Wednesday, October 7, 2009


I only met Sullivan Wilson once many years ago, but he taught me something about a man who died in 1931. When I was a kid, every summer, the family would drive from Ohio to Kansas to visit our maternal grandmother, then down to Northeastern Arkansas to see the paternal side. Since most of those visits took place in the 1960s, I got quite an insight into what the Jim Crow South had been like. One evening, we got to meet a gentleman named Sullivan. He had been an employee of my paternal grandfather, delivering goods for his drug store.

He had been a grown man when my father was still quite young. My father’s father died in 1931, when Dad was only eleven, so my best guess is that when we met, Sullivan was about sixty. Dad had told us that Sullivan had worked in my grandfather’s drug store and I seem to remember that Sullivan was an orderly in Osceola’s modest hospital. I remember him greeting my father very warmly and he was delighted to see us. I guess the prospect of meeting four pre-teenage boys jumping with excitement could put a smile on an old man’s face.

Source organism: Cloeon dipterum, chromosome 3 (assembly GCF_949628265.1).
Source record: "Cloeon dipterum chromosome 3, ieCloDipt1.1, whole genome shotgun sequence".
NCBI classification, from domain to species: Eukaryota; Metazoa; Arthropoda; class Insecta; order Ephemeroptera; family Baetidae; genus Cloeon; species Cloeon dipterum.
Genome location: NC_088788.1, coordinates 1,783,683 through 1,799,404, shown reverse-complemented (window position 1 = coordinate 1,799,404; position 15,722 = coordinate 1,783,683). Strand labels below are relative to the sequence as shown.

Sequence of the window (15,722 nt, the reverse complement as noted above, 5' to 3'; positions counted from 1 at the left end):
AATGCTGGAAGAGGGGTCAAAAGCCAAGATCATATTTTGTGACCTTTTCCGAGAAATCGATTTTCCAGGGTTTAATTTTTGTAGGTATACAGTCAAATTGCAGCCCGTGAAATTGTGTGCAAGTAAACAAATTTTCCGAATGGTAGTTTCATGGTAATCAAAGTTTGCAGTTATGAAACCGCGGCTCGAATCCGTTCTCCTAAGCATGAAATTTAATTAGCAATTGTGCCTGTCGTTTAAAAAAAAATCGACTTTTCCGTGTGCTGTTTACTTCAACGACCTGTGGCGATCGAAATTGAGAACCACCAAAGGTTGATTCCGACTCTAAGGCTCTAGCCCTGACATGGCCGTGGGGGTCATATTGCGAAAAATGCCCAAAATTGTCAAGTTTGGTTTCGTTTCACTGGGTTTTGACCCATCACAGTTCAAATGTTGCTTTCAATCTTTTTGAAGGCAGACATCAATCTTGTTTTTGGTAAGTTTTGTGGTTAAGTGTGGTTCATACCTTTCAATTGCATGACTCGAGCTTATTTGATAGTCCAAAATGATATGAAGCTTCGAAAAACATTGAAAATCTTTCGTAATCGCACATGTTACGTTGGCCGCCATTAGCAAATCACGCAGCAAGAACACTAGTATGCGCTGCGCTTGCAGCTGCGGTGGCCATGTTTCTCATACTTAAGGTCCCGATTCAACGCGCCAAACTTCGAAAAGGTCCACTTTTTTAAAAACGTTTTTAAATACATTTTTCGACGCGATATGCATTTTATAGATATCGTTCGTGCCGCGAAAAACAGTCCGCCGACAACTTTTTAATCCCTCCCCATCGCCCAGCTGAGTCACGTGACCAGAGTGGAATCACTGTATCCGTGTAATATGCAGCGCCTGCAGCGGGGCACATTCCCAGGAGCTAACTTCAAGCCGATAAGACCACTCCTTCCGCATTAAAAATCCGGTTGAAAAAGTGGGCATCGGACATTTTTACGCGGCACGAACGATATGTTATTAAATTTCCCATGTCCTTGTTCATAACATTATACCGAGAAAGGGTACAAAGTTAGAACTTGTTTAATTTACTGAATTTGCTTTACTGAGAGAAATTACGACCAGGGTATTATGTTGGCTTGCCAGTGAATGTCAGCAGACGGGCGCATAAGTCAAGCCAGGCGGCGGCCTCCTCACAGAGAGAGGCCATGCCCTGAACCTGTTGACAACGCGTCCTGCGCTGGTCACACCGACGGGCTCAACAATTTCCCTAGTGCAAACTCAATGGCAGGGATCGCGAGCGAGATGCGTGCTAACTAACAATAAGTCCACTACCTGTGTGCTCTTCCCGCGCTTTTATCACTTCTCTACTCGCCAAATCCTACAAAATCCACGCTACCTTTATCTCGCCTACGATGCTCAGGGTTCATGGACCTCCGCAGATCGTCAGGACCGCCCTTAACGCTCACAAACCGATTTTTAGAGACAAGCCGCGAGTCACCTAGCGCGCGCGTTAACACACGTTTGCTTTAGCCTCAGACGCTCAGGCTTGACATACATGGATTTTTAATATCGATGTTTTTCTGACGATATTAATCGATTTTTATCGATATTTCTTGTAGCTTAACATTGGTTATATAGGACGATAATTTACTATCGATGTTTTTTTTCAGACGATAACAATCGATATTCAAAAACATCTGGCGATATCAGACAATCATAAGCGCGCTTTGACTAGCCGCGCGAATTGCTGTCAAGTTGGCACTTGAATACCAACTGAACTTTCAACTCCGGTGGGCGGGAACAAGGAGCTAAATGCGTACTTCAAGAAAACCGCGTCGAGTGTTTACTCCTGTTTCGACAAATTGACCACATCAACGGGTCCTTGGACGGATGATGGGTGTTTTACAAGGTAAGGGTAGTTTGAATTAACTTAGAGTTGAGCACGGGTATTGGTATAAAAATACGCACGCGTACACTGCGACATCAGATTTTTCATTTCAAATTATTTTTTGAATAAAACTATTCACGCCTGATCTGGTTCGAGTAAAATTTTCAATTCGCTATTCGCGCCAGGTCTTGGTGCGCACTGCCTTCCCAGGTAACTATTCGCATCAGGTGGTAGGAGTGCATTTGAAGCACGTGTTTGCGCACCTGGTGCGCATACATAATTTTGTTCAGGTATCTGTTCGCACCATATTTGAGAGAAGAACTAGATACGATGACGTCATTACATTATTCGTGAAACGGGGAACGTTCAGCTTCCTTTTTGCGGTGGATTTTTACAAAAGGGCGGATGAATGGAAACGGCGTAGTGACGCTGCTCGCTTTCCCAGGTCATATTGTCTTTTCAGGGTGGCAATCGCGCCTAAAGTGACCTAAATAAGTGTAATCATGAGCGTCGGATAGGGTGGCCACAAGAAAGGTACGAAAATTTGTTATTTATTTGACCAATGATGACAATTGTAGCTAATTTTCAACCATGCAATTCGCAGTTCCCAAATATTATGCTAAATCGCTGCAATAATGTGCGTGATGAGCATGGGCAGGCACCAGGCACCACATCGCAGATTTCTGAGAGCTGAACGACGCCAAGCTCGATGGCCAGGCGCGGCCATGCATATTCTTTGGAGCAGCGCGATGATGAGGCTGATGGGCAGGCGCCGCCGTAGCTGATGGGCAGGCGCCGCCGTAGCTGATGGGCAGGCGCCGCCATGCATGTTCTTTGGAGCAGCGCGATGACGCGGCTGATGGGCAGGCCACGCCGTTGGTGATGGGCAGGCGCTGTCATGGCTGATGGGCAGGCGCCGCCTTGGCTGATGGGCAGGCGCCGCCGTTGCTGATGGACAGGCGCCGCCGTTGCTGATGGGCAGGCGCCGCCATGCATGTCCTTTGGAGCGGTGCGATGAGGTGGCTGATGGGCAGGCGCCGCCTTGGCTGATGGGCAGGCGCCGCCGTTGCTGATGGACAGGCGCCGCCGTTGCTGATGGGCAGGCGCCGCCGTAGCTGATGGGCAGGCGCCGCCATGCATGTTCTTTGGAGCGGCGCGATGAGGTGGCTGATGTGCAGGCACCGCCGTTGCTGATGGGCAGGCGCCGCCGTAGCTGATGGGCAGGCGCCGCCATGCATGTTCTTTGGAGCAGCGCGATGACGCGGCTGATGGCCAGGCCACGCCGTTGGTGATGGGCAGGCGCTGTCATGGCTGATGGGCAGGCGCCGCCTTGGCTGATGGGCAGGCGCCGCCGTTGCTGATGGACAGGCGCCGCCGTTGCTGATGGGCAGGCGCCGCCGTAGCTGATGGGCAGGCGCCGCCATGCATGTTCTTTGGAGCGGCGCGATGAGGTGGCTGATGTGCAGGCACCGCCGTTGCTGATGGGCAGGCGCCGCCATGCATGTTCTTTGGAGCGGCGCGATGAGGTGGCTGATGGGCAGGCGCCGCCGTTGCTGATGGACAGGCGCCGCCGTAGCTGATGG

At the time, it did not occur to me that teenage boys referring to an elderly man by his first name could be wrong. That was just the way things were back then: black men were referred to by their first names. Today, I would never dream of addressing a sixty-year-old man that way.

Sullivan told us that his daughter had become a nurse. I hope she had much better prospects than her parents ever did. Years later, my father told me that, after his father had died, Sullivan and his wife once invited them to a chicken dinner along with my brother Terry. At least one person in the neighborhood advised them not to have dinner with a black man.

My father weighed the possible social ostracism against an outstanding chicken dinner, and decided they would take the chicken.

My father tends to describe his father as wearing a bit of a halo. Sullivan only spoke with us briefly, but I remember him saying something to the effect of, “Your grandfather was a good man.” Today, I think it’s kinda neat when the hired help says nice things about you thirty-five years after you’re gone.

The other thing that stays with me about that meeting is that when Sullivan took his leave of us, he walked back across a parking lot toward his job, I thought that I had never seen anyone walk so fast. About every four years, I usually catch a glimpse of the Olympic racewalking competitions. When I do, I think of Sullivan. Even though he was sixty years old, he would smoke those guys.

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